America needs more giant banks
The moral of Silicon Valley Bank's collapse is that the real danger comes from the medium-sized ones
The latest Bad Takes episode, also about Silicon Valley Bank.
In 2010, Congress responded to the global financial crisis by passing the Dodd-Frank overhaul of America’s financial regulatory system.
The primary goals of Dodd-Frank were to make bank failures less likely and to create a process for dealing with the failures of large financial institutions rather than having government officials make it up on the fly. Because bank regulation is a sprawling topic, things like the creation of the Consumer Financial Protection Bureau and various securities regulations also found their way into the legislation. But the bill passed because of a desire to avoid situations in which government officials were improvising their response to bank failures, ideally by avoiding failure in the first place.
And yet here we are in 2023, reading press releases about the FDIC invoking special authority to insure uninsured deposits and the Fed creating new special lending facilities for banks.
I don’t think there’s any big problem with these decisions, but they raise the question of how we came to this point after a major legislative debate about how to avoid exactly this scenario. And the answer turns out to be pretty straightforward: in 2018, the GOP-controlled House of Representatives wrote and passed a bill substantially curtailing the regulation of banks that are roughly the size of Silicon Valley Bank on the theory that banks of this size are not systemically important and could be resolved through the ordinary FDIC process. Moderate Senate Democrats who felt the need to burnish bipartisan cred chose this bill as their big bipartisan gesture, calculating that of all the possible issues they could defect on, this was the one that progressive groups were least invested in.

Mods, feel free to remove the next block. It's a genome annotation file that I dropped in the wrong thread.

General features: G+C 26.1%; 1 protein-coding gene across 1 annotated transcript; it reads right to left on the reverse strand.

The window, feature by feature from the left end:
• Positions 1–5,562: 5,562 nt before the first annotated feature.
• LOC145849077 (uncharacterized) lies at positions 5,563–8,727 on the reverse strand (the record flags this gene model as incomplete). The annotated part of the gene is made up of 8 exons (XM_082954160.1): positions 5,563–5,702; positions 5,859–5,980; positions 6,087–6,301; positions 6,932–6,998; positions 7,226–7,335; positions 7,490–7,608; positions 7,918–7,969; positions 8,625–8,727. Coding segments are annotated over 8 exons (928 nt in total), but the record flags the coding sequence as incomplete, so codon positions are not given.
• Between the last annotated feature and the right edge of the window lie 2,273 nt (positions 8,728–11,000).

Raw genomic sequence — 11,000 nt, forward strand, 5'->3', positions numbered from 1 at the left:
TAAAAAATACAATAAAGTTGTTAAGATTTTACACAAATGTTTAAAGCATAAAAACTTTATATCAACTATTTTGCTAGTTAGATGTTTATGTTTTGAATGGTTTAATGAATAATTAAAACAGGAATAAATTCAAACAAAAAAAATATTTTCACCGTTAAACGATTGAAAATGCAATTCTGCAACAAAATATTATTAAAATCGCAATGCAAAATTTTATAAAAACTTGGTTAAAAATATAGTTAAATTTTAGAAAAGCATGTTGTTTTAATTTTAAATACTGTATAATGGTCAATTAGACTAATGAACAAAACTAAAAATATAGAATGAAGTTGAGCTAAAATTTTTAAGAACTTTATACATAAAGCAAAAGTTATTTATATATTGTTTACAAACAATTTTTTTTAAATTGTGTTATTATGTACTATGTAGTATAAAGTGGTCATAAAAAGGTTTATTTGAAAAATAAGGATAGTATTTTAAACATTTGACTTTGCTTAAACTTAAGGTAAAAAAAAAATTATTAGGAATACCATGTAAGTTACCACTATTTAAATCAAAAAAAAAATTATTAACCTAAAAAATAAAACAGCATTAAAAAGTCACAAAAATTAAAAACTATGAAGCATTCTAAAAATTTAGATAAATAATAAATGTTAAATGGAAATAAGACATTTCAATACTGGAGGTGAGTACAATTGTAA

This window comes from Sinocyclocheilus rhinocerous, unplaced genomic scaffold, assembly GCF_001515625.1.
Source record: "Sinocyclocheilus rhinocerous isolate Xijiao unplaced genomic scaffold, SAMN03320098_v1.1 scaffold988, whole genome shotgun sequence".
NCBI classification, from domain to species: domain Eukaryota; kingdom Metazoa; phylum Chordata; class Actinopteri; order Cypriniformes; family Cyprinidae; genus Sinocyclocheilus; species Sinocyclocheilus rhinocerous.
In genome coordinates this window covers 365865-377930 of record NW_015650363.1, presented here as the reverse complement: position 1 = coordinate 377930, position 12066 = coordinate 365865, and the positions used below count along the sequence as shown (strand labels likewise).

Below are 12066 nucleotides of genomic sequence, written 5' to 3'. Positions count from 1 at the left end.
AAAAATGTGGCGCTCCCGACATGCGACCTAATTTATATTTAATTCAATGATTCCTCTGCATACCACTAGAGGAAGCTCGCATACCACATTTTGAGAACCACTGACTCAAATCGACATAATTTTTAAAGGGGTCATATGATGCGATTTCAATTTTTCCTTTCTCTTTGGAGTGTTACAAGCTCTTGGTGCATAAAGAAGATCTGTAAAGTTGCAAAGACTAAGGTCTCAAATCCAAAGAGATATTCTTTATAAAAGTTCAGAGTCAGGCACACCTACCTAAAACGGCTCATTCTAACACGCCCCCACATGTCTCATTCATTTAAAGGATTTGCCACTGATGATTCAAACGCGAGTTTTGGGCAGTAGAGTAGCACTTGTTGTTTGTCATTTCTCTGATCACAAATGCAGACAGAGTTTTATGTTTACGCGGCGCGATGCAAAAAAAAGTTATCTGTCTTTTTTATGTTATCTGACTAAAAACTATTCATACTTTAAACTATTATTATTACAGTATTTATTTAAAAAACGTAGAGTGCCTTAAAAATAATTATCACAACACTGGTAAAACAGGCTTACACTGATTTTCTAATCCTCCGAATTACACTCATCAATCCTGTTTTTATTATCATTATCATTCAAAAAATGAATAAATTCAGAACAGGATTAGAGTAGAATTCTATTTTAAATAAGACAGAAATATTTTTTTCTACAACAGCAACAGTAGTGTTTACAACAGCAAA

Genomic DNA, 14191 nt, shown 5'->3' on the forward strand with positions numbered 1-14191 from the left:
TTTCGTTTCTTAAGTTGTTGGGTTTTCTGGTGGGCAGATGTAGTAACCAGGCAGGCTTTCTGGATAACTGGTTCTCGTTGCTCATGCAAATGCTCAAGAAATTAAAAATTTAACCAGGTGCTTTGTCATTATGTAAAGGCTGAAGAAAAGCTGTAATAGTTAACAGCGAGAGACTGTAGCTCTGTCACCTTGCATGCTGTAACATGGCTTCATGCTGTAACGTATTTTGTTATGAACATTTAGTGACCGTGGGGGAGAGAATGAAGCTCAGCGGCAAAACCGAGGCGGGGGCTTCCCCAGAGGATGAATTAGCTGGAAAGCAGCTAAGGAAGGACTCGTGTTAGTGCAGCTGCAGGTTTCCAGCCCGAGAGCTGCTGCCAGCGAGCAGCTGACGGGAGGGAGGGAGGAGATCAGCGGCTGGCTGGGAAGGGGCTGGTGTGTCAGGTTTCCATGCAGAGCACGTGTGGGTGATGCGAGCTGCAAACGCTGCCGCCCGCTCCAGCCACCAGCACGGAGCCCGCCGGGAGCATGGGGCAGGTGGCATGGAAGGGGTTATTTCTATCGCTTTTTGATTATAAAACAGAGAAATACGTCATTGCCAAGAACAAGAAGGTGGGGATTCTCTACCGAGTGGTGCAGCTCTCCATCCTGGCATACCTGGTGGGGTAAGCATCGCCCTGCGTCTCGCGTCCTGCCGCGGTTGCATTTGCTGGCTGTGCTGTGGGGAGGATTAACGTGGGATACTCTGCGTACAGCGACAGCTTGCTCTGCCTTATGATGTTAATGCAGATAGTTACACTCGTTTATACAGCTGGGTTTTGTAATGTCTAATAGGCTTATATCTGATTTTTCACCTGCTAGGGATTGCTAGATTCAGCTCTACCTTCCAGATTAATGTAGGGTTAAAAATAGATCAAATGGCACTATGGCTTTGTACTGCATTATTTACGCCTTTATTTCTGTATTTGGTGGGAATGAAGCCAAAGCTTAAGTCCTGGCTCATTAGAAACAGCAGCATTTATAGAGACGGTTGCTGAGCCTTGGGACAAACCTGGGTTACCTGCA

Trump administration appointees at the Federal Reserve, the FDIC, and elsewhere implemented this legislation very much in the spirit in which it was written, assuming that SVB-sized banks could be resolved through the ordinary process without causing broader economic harm and therefore didn’t need to be tightly regulated. Objections were raised by Democrats on these boards, including Lael Brainard, who now runs the National Economic Council, and Martin Gruenberg, who now runs the FDIC, but they were overruled. Michael Barr, who is now the Fed’s top bank regulator, also objected from outside of government.
Five years later, it turns out that Brainard, Gruenberg, and Barr were right all along — putting SVB through the normal regulatory process would risk the stability of a number of perfectly solvent banks, and therefore the government needs to step in and improvise.
These improvisational bailouts make a lot of people angry, and I share that anger. I’m particularly angry not because SVB or its depositors got “bailed out,” but because the executives and shareholders of other SVB-sized banks also got bailed out as a result of this, even though those executives were the ones who lobbied against Dodd-Frank on the theory that the regulation was unnecessary. And I’m secondarily angry that a lot of other angry people are going to take out their anger on government officials (like Barr, Gruenberg, and Brainard) who warned against this course of action, while the people who set it on us escape blame entirely.